09/17/2016 8:21AM

Hersh: How I'd play the Woodbine Mile card


The major action on the Woodbine card Saturday comes late in the day, the 12-race program closing with the Grade 1 Woodbine Mile, a major prep for the Breeders’ Cup Mile and a race that includes one of the best horses in the world, Tepin. There are two other stakes in a pick five that begins with race 8, and I’ll take a swing at that as well as the late pick four spanning races 9-12. I have one other play earlier on the card.

The early play comes in race 4, the Grade 3 Ontario Derby, in which I will bet Zero Hour (#3) at anything close to his 8-1 morning-line odds. There’s a chance he’s bet below fair value with a $1.4 million auction price still showing and hailing from the Mark Casse barn, and you can’t take a short-ish price on a third-time starter going from a maiden race to a Grade 3, but I was very impressed with his seven-furlong win last time and think he will improve going longer.

Race 8, the Canadian Stakes, will have Dacita (#2) as something shorter than a 2-1 favorite; she might even be closer to even-money than 2-1 and will be used similarly in multirace pools. Sea Calisi was probably better than she showed two starts ago, and last out she barely won a blanket finish over her favorite course, Saratoga. There are new challenges here, and I don’t believe Dacita is anything like a slam dunk, though I will use her equally with Faufiler (#1), Strut the Course (#4), and Rainha Da Bateria (#5). Strut the Course will be overlooked despite having won this race last year and might just now be coming into her best form at her favorite distance.

Race 9 is a type of race I don’t like, an optional-claiming maiden where you can run for a lower purse than a regular maiden special weight and not enter for a tag but have the option of entering for a tag, too. So, unless it’s a question of timing, where a decent horse just happens to be ready, you’re dealing with animals their connections don’t think are maiden special weight material.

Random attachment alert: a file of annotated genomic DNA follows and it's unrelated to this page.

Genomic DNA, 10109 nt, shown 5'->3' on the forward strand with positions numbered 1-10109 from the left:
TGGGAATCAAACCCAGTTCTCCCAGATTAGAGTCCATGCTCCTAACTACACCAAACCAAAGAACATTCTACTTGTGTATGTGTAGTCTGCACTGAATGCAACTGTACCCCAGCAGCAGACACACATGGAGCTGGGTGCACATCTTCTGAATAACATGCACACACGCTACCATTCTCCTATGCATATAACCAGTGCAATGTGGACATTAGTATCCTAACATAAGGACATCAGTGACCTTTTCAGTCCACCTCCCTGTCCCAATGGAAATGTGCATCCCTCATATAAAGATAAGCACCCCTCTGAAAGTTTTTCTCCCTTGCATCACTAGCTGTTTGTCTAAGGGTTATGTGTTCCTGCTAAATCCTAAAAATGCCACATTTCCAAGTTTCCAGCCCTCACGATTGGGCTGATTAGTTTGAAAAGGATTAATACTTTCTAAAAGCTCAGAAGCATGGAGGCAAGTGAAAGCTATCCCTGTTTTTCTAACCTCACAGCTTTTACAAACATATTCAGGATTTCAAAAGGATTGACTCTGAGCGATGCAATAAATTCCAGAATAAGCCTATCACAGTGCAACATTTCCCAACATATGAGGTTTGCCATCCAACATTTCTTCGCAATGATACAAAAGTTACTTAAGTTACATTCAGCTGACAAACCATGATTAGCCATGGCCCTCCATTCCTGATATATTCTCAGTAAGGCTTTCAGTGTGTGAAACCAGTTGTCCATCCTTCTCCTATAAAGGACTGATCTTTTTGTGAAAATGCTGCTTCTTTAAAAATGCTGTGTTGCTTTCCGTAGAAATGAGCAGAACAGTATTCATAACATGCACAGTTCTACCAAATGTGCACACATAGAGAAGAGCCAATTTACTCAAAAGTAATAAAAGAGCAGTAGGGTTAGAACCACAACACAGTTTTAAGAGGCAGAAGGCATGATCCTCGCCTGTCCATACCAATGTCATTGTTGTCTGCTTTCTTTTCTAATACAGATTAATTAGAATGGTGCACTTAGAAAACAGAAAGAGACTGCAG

Just Reno (#6) has never been in such a race, and, in fact, his lone start outside of maiden special weight competition came in an allowance race. His synthetic form is pretty solid, and he seems to me the most likely winner at a fair price. He’s one of three As, along with Butler’s Pick (#2), whose entry second out for the claiming option is at least a pink flag, if not red. Second-timer Archer’s Triumph (#10) wasn’t bad debuting on turf and drops from a straight maiden special weight while not entered for a price. Three “B” backups include a very shaky favorite, Sir Bronx (#8).

:: WOODBINE MILE: Get PPs, watch Saturday's card live

Race 10, the Northern Dancer Turf, is where I take a stand, and I’m singing Danish Dynaformer (#8). He’s an improved and improving 4-year-old and strikes me as the “now” horse in a group where all the name runners seem to be down-sloping. World Approval could get loose and be dangerous, but I’m hoping Danish Dynaformer keeps in him in range.

Race 11 is the toughest nut in the sequence, in my opinion. Wish I could go deeper, but will live with just two As and two Bs. The Bs are the shorter prices in this N1X main-track route allowance, Divine Sonnet (#9) and Seeking the Bay (#10). Given their running styles, both risk getting hung wide on the first turn, and neither has a lot of room for error.

The two I like best are first-off-the-claim Csonka (#7), who is blinkers on for a barn that does very well with newly claimed runners, and Milwaukee Mist (#3), whose win last out in his Woodbine debut and first start for trainer Roger Attfield was better even than it looks on paper. That was turf, but he has old all-weather form that suggests a successful transition is possible.

Finally, the Woodbine Mile, race 12. I’ve taken Mutakayyef (#2) to beat Tepin (#8), but there is no way I’m getting through four legs of the pick five, especially with a ticket that has a lot of price options, and getting knocked out by Tepin. No way. Both are As. I toyed with using the other two Euros, Arod (#3) and Mr. Owen (#7), as Cs but will live or die with the top two choices – if I’m lucky enough to get that far.

The 50-cent pick-five play costs $80, a fairly big investment for a bet-a-little-to-win-a-lot kind of player like me. I’m playing it and also will try the late pick four, which, because it eliminates the race in which I have four As, can be played on a much lower budget for $20.

Here’s a link to the pick-five play in DRF’s invaluable TicketMaker. And here’s a link to the late pick-four play in TicketMaker:

Good luck!